In addition to private and Medicaid, the insured category also includes military plans, other government-sponsored health plans, and Medicare, not shown separately. Persons not covered by private insurance, Medicaid, CHIP, state-sponsored or other government-sponsored health plans (starting in 1997), Medicare, or military plans are considered to have no health insurance coverage. Persons with only Indian Health Service coverage are considered to have no health insurance coverage.
For level of difficulty related data functional limitation is defined by the reported level of difficulty in six functioning domains: seeing (even if wearing glasses), hearing (even if wearing hearing aids), mobility (walking or climbing stairs), communication (understanding or being understood by others), cognition (remembering or concentrating), and self-care (such as washing all over or dressing). Respondents with answers to one or more of the six questions were included in one of three mutually exclusive categories. Those responding “A lot of difficulty” or “Cannot do at all/unable to do” to at least one question were classified in the “A lot of difficulty/cannot do” category. Of the remaining, those re+A106sponding “Some difficulty” to at least one question were classified in the “Some difficulty” category, and those responding “No difficulty” to at least one question were classified in the “No difficulty” category. Those responding “Don’t know” or “Refused” to all six questions were excluded. During 2010–2016, 1%–8% of respondents were missing data and excluded. Starting with 2016 data, Metropolitan Statistical Area (MSA) status is determined using 2010 Census data and the 2010 standards for defining MSAs.
About this Dataset
1997 to 2016
John Snow Labs; US National Center for Health Statistics;
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US Healthcare Visits, Healthcare Visits, Doctors Visits Statistics, Healthcare Visits Frequency, Healthcare Visits by Age, Healthcare Visits by Race, Healthcare Visits by Hispanic Origin, Healthcare Visits by Poverty Level, Healthcare Visits by US Geographic Region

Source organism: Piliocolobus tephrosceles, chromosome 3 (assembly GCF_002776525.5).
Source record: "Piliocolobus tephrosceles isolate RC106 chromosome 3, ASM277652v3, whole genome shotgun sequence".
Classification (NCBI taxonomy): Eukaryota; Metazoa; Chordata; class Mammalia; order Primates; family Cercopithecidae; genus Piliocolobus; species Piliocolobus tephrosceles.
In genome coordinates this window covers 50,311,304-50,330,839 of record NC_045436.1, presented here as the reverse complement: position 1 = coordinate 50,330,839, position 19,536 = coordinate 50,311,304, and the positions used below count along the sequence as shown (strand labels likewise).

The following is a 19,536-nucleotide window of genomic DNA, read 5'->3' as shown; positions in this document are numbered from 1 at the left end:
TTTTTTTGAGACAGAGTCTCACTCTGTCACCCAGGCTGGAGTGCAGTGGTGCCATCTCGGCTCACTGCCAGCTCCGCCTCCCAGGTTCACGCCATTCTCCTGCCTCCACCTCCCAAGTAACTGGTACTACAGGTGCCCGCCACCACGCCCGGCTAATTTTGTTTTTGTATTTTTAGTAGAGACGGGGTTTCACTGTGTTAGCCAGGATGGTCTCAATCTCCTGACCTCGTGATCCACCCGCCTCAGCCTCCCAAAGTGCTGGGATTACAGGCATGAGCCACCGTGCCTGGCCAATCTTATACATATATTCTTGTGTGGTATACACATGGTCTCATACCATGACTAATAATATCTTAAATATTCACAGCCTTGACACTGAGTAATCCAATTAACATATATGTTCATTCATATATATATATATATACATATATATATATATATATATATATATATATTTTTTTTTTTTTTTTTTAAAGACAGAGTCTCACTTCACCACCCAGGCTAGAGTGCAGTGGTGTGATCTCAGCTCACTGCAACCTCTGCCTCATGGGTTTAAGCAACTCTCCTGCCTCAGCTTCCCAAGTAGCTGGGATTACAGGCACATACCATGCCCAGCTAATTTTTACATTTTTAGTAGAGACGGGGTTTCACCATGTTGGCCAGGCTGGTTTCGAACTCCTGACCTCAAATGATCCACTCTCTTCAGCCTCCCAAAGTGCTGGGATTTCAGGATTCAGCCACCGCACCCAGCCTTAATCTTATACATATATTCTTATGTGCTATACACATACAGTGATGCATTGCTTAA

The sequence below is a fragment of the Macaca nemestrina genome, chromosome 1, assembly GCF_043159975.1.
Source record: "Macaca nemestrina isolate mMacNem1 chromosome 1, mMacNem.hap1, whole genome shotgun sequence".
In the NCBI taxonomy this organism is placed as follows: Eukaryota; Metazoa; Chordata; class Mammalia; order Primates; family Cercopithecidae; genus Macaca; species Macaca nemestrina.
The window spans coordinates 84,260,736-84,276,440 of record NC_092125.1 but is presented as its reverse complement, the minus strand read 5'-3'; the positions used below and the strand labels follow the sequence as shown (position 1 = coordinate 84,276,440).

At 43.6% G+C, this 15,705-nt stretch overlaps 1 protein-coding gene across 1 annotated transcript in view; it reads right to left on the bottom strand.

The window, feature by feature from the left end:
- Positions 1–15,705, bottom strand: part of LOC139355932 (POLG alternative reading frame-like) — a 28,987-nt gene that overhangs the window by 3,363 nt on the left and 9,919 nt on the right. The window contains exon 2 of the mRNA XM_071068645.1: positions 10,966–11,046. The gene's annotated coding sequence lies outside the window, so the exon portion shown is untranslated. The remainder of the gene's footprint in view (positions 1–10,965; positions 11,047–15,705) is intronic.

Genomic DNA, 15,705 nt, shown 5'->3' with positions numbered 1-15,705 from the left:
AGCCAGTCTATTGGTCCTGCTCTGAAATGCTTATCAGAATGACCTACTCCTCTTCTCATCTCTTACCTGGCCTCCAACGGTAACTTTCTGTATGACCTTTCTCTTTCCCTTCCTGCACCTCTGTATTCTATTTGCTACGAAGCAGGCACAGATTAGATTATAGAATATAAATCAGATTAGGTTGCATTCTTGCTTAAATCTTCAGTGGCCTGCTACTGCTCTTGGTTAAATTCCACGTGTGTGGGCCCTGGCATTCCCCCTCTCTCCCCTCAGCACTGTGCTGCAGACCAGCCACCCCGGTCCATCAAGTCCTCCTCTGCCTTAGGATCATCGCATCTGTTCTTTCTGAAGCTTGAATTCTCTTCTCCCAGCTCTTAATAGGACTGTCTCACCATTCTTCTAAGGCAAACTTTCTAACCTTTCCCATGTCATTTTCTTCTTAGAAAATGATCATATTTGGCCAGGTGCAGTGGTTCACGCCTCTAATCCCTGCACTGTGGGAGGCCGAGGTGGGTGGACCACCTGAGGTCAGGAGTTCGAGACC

Healthcare Visits Statistics in The United States, US Healthcare Visits Frequency Statistics
|Characteristic||Characteristic concerned by data it can be age, gender, race, Hispanic origin, poverty level or other various characteristics||string||required : 1|
|Characteristic_Details||Subcategory of characteristic concerned by the data||string||required : 1|
|Year||Year of percent distribution of frequency of healthcare visits||date||required : 1|
|Percentage_of_No_Healthcare_Visits||Percent distribution of peoples with no healthcare visits within the past 12 months.||number||level : Ratio|
|Standard_Error_For_Percentage_of_No_Healthcare_Visits||Standard error for percent distribution of peoples with no healthcare visits within the past 12 months.||number||level : Ratio|
|Percentage_of_One_to_Three_Healthcare_Visits||Percent distribution of peoples with one to three healthcare visits within the past 12 months.||number||level : Ratio|
|Standard_Error_For_Percentage_of_One_to_Three_Healthcare_Visits||Standard error for percent distribution of peoples with one to three healthcare visits within the past 12 months.||number||level : Ratio|
|Percentage_of_Four_to_Nine_Healthcare_Visits||Percent distribution of peoples with four to nine healthcare visits within the past 12 months.||number||level : Ratio|
|Standard_Error_For_Percentage_of_Four_to_Nine_Healthcare_Visits||Standard error for percent distribution of peoples with four to nine healthcare visits within the past 12 months.||number||level : Ratio|
|Percentage_of_Ten_or_More_Healthcare_Visits||Percent distribution of peoples with ten or more healthcare visits within the past 12 months.||number||level : Ratio|
|Standard_Error_For_Percentage_of_Ten_or_More_Healthcare_Visits||Standard error for percent distribution of peoples with ten or more healthcare visits within the past 12 months.||number||level : Ratio|
|Race||2 or more races||1997|
|Race||2 or more races||1998|